Sentimentalism and Religion in Early America
This panel takes two basic, but seemingly contradictory, points as its foundation for discussion: that the usual genealogies of sentimentalism through Enlightened thought (Shaftsbury, Hume, Smith) may not be fully adequate, and that studies of sentimentalism which treat religion as a secondary category (if at all) may be a result of defining religion as a set of beliefs or ideas rather than experiences or what has been termed "lived religion." This panel embraces both these approaches—-the history of ideas and the study of daily experience—-to suggest alternative understandings of early American sentimentalism and religion. To this end, this panel invites papers that explore the relations, complications, genealogies, or breaks between sentimentalism and religion in early America. It especially privileges papers that treat the historiography of sentimentalism and/or early American religion in order to interrogate and navigate sentimentalism's relationship to religion as both an aesthetic/philosophical idea and a practice or experience.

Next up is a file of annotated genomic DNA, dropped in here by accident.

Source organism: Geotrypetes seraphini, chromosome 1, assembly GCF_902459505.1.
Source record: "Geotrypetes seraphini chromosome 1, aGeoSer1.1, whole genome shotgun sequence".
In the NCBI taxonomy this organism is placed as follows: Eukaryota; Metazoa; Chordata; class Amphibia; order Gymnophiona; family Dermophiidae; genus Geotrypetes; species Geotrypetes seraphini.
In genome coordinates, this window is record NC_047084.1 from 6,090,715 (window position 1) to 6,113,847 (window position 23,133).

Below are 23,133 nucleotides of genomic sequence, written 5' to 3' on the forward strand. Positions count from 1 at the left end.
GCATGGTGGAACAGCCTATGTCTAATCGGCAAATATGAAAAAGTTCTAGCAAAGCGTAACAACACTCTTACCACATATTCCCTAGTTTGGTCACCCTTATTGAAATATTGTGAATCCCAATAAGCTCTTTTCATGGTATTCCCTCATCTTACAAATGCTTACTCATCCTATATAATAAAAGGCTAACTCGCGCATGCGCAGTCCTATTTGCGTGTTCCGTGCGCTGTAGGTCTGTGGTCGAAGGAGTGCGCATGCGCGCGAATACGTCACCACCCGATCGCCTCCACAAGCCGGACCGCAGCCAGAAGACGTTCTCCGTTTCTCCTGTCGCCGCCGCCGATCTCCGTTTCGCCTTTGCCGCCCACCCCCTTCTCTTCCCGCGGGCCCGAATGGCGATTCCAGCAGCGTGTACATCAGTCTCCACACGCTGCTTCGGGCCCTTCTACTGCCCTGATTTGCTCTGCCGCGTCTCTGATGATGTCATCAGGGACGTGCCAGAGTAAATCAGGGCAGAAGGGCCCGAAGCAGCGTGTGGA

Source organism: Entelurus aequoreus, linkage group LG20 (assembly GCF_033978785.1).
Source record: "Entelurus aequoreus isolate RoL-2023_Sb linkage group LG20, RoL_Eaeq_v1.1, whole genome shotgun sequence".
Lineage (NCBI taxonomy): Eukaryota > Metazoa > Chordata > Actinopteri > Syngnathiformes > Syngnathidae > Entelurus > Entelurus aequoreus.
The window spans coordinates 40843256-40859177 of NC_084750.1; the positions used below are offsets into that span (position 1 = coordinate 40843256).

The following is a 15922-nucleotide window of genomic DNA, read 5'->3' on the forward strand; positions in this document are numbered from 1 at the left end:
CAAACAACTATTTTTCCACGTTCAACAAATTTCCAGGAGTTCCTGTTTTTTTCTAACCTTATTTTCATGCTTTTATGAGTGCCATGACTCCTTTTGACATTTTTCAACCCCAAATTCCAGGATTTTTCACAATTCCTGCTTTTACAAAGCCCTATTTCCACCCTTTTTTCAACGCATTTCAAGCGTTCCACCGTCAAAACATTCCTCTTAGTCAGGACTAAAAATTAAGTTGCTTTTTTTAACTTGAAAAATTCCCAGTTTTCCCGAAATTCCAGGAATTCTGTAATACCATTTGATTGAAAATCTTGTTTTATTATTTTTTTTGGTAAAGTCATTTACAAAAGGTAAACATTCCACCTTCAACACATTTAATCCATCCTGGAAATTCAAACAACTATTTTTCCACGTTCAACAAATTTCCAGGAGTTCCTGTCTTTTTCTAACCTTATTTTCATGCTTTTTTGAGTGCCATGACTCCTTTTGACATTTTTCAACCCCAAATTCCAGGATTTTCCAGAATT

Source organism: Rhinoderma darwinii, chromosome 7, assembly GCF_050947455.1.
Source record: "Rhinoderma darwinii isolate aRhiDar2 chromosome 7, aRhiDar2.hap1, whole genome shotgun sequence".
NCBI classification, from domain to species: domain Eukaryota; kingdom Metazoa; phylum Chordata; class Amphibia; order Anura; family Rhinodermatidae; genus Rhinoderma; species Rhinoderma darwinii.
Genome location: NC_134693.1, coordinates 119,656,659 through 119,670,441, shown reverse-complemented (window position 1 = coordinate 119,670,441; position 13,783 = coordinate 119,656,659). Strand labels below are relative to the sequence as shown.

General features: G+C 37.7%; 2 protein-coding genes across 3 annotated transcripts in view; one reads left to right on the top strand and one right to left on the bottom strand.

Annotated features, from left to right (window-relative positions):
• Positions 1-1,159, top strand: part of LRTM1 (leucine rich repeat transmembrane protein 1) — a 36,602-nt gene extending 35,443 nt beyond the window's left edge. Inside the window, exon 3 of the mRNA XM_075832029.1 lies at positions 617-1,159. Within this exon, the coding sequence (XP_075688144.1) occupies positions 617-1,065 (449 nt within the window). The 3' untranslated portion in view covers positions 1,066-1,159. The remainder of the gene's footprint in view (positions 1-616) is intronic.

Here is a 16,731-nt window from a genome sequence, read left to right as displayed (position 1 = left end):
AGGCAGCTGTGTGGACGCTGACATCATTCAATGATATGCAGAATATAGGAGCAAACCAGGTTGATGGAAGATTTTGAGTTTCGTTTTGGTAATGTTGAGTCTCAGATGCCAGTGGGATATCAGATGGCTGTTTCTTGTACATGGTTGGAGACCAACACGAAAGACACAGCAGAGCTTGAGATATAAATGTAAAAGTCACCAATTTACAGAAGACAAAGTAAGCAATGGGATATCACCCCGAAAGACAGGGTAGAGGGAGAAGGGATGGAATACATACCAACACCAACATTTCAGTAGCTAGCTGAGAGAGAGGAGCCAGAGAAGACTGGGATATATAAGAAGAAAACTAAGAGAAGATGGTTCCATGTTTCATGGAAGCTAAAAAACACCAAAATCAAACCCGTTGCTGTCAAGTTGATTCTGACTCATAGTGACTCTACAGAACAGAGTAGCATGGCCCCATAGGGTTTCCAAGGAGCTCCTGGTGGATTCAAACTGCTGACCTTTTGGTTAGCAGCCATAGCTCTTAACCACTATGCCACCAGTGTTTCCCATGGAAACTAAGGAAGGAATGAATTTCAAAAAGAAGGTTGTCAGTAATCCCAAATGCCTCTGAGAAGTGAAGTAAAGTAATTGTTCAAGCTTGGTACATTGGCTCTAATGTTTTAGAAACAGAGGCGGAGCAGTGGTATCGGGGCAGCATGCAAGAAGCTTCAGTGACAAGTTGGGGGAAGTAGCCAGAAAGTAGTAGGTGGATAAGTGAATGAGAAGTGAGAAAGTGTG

Please submit abstract by September 20, 2010 to Wendy Roberts (email@example.com)
The Society of Early Americanists' Seventh Biennial Conference, 3-5 March 2011, Philadelphia